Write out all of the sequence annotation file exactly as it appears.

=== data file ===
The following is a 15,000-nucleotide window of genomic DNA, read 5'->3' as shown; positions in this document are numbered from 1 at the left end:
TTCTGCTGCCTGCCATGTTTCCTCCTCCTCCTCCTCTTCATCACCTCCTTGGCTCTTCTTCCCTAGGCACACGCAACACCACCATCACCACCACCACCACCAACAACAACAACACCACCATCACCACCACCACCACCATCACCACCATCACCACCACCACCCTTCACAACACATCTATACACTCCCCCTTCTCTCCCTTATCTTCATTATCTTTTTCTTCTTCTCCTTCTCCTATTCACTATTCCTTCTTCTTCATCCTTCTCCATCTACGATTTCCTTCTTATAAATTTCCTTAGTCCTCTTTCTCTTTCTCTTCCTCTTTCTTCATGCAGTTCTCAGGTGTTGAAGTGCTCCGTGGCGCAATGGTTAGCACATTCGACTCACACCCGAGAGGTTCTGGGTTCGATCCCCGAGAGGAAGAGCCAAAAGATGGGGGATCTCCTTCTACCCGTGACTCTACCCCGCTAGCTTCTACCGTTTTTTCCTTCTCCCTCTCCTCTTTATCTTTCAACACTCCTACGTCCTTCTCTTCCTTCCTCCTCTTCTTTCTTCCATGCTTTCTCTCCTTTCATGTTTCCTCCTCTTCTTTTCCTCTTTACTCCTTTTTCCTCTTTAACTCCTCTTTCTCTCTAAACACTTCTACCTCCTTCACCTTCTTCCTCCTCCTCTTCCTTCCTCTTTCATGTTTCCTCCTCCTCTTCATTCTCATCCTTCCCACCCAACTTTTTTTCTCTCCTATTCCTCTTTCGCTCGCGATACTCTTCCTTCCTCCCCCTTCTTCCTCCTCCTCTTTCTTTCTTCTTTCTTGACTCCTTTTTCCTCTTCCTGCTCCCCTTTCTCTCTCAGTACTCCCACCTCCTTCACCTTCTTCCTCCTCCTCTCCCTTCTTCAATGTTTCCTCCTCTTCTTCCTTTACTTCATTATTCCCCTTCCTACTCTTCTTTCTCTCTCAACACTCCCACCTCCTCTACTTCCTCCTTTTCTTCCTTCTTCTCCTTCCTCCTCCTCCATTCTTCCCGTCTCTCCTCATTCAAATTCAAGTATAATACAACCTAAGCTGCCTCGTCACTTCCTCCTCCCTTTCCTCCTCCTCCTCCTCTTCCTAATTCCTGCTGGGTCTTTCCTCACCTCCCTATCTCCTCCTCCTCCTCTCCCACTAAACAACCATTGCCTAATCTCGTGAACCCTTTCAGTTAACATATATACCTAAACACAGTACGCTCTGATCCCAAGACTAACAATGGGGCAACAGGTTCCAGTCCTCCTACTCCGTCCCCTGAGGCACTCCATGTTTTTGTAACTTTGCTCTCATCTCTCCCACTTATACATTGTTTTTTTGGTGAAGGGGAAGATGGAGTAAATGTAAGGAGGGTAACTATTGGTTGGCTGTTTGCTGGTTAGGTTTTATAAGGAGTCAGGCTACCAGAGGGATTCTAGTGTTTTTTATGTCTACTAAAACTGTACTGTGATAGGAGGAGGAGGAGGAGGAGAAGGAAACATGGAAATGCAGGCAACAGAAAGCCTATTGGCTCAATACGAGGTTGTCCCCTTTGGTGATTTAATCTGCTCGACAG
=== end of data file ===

The following is a 15,000-nucleotide window of genomic DNA, read 5'->3' as shown; positions in this document are numbered from 1 at the left end:
TTCTGCTGCCTGCCATGTTTCCTCCTCCTCCTCCTCTTCATCACCTCCTTGGCTCTTCTTCCCTAGGCACACGCAACACCACCATCACCACCACCACCACCAACAACAACAACACCACCATCACCACCACCACCACCATCACCACCATCACCACCACCACCCTTCACAACACATCTATACACTCCCCCTTCTCTCCCTTATCTTCATTATCTTTTTCTTCTTCTCCTTCTCCTATTCACTATTCCTTCTTCTTCATCCTTCTCCATCTACGATTTCCTTCTTATAAATTTCCTTAGTCCTCTTTCTCTTTCTCTTCCTCTTTCTTCATGCAGTTCTCAGGTGTTGAAGTGCTCCGTGGCGCAATGGTTAGCACATTCGACTCACACCCGAGAGGTTCTGGGTTCGATCCCCGAGAGGAAGAGCCAAAAGATGGGGGATCTCCTTCTACCCGTGACTCTACCCCGCTAGCTTCTACCGTTTTTTCCTTCTCCCTCTCCTCTTTATCTTTCAACACTCCTACGTCCTTCTCTTCCTTCCTCCTCTTCTTTCTTCCATGCTTTCTCTCCTTTCATGTTTCCTCCTCTTCTTTTCCTCTTTACTCCTTTTTCCTCTTTAACTCCTCTTTCTCTCTAAACACTTCTACCTCCTTCACCTTCTTCCTCCTCCTCTTCCTTCCTCTTTCATGTTTCCTCCTCCTCTTCATTCTCATCCTTCCCACCCAACTTTTTTTCTCTCCTATTCCTCTTTCGCTCGCGATACTCTTCCTTCCTCCCCCTTCTTCCTCCTCCTCTTTCTTTCTTCTTTCTTGACTCCTTTTTCCTCTTCCTGCTCCCCTTTCTCTCTCAGTACTCCCACCTCCTTCACCTTCTTCCTCCTCCTCTCCCTTCTTCAATGTTTCCTCCTCTTCTTCCTTTACTTCATTATTCCCCTTCCTACTCTTCTTTCTCTCTCAACACTCCCACCTCCTCTACTTCCTCCTTTTCTTCCTTCTTCTCCTTCCTCCTCCTCCATTCTTCCCGTCTCTCCTCATTCAAATTCAAGTATAATACAACCTAAGCTGCCTCGTCACTTCCTCCTCCCTTTCCTCCTCCTCCTCCTCTTCCTAATTCCTGCTGGGTCTTTCCTCACCTCCCTATCTCCTCCTCCTCCTCTCCCACTAAACAACCATTGCCTAATCTCGTGAACCCTTTCAGTTAACATATATACCTAAACACAGTACGCTCTGATCCCAAGACTAACAATGGGGCAACAGGTTCCAGTCCTCCTACTCCGTCCCCTGAGGCACTCCATGTTTTTGTAACTTTGCTCTCATCTCTCCCACTTATACATTGTTTTTTTGGTGAAGGGGAAGATGGAGTAAATGTAAGGAGGGTAACTATTGGTTGGCTGTTTGCTGGTTAGGTTTTATAAGGAGTCAGGCTACCAGAGGGATTCTAGTGTTTTTTATGTCTACTAAAACTGTACTGTGATAGGAGGAGGAGGAGGAGGAGAAGGAAACATGGAAATGCAGGCAACAGAAAGCCTATTGGCTCAATACGAGGTTGTCCCCTTTGGTGATTTAATCTGCTCGACAG